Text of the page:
Senate punts on Fannie and Freddie
I was sympathetic to John McCain's plan to eliminate Fannie Mae and Freddie Mac, but Annie Lowrey made a pretty compelling case that it was a terrible idea. But it was a terrible idea for a weird reason: It got rid of a bad idea too fast.
Fannie Mae and Freddie Mac are what happens when ideological compromise goes horribly wrong. On the one hand, they're supposed to make housing more affordable. On the other hand, they're private companies, because you wouldn't want some sclerotic government agency at the center of this. The result? Profit-maximizing corporations that enjoy the government's backing. That means the debt markets treat them as almost riskless, as the government will clean up their messes, and so Fannie and Freddie can borrow money cheap. But then they take a bunch of risks in order to juice shareholder returns. It's everything you don't like about the private sector combined with everything you don't like about the public sector.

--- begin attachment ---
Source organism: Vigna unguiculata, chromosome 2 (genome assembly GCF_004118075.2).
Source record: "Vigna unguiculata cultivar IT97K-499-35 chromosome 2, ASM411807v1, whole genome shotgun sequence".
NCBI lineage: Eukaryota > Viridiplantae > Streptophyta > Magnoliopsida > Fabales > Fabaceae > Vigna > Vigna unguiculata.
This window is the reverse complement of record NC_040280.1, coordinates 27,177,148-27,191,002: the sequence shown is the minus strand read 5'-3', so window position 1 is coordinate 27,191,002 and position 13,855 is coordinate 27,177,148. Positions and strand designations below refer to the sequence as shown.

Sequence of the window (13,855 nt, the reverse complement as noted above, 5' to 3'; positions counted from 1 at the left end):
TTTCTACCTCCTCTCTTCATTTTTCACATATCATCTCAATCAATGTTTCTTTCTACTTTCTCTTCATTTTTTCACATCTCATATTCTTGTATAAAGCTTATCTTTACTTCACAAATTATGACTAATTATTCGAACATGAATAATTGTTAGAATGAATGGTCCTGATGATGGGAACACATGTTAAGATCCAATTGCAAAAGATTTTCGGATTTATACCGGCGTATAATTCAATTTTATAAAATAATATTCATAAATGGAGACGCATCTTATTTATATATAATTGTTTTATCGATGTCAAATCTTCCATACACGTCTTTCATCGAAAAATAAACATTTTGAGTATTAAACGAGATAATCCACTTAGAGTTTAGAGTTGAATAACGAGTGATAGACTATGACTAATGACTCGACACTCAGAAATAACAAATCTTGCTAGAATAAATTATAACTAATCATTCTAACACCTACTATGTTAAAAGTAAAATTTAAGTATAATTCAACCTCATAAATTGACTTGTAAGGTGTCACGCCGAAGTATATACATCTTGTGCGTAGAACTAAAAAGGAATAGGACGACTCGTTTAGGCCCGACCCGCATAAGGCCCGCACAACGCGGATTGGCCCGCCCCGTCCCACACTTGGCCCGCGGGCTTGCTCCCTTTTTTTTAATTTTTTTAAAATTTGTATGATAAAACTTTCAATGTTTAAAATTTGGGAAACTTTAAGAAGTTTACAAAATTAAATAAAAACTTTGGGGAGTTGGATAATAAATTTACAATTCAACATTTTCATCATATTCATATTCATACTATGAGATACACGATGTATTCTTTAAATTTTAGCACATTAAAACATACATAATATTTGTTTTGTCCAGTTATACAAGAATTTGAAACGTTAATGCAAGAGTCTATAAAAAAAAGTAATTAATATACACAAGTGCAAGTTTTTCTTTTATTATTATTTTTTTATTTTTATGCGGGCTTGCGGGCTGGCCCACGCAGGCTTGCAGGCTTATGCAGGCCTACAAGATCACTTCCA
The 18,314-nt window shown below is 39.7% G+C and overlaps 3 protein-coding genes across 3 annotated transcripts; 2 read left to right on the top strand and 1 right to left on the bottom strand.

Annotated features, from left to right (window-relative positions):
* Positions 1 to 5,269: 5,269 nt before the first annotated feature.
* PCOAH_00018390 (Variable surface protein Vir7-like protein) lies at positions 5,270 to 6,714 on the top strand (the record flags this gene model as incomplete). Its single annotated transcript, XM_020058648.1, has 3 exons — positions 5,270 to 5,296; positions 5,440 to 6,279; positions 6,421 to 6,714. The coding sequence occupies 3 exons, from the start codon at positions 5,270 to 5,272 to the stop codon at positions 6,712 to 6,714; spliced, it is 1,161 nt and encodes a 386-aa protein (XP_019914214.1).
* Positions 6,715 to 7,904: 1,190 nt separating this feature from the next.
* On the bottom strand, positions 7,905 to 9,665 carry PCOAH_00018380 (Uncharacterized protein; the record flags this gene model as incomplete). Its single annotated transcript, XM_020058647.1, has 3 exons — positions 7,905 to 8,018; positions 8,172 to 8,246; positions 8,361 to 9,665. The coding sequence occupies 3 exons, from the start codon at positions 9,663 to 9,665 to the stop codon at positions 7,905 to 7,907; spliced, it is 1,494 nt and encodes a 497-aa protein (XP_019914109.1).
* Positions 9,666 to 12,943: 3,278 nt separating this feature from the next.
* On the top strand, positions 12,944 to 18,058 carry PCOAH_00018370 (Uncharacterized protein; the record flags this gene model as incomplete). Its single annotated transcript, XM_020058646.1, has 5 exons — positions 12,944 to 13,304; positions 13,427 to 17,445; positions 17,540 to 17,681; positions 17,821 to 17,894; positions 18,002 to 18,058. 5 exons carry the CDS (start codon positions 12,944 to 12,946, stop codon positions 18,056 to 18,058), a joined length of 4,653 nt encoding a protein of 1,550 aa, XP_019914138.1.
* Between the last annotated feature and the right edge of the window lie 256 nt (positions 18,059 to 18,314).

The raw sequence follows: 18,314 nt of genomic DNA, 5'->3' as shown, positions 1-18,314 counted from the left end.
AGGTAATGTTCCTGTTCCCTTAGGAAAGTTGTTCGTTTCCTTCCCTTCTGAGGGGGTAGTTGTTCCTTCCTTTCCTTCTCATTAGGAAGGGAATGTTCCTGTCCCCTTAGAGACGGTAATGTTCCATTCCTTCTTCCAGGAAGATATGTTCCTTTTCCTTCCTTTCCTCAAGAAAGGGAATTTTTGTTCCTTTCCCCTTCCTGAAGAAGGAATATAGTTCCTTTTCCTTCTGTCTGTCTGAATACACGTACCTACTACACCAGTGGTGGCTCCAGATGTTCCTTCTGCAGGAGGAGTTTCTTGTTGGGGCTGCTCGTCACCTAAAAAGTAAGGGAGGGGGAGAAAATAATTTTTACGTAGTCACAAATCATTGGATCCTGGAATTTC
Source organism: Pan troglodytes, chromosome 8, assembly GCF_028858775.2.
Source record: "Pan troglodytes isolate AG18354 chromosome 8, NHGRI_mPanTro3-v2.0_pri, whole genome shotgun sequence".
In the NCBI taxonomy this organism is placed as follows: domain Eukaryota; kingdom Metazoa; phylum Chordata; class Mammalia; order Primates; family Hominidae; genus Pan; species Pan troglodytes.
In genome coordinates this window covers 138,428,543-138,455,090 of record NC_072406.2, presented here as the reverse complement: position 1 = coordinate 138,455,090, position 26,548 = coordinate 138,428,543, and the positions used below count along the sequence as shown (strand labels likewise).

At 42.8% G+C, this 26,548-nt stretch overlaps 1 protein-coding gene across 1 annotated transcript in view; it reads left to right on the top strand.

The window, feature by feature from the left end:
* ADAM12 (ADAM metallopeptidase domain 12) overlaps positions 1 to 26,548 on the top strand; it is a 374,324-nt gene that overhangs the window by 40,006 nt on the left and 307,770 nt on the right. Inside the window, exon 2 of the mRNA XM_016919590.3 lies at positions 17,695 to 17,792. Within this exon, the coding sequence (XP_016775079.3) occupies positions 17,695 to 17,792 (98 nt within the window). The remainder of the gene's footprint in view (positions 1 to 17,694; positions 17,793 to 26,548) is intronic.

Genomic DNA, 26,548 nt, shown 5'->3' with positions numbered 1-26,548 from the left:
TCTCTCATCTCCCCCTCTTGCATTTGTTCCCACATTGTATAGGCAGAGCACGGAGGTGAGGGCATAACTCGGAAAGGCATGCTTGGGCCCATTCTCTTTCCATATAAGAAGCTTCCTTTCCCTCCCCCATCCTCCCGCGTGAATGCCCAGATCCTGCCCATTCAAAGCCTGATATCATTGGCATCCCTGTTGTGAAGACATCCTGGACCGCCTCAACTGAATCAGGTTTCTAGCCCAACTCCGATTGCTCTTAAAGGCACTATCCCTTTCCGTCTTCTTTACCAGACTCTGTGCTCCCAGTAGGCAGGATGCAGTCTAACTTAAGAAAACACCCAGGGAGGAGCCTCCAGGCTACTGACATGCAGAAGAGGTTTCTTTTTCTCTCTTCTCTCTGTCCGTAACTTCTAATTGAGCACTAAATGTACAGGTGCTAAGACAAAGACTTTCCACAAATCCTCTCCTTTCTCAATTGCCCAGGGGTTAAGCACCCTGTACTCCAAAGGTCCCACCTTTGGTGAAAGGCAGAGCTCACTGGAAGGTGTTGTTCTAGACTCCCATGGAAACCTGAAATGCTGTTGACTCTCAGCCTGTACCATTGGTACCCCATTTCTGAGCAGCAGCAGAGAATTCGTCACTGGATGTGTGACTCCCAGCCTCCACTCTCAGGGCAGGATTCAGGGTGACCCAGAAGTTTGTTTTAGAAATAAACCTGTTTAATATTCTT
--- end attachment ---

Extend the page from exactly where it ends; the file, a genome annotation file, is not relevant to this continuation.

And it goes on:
The problem, however, is that the housing market depends on them. In the first three months of the year, Fannie and Freddie backed up 97 out of 100 mortgages. You remove them -- or even suggest to the market that you may remove them in the future -- and the housing sector will nosedive. Faced with this, the Senate punted: They rejected John McCain's plan but approved an amendment from Chris Dodd directing the Treasury Department to study the issue and figure something out.
But what are they expecting Treasury to do, exactly? It's not that we can't reform Fannie and Freddie. It's that the Senate can't vote for any serious reform of Fannie and Freddie, any more than it could vote for an end to the mortgage interest tax deduction.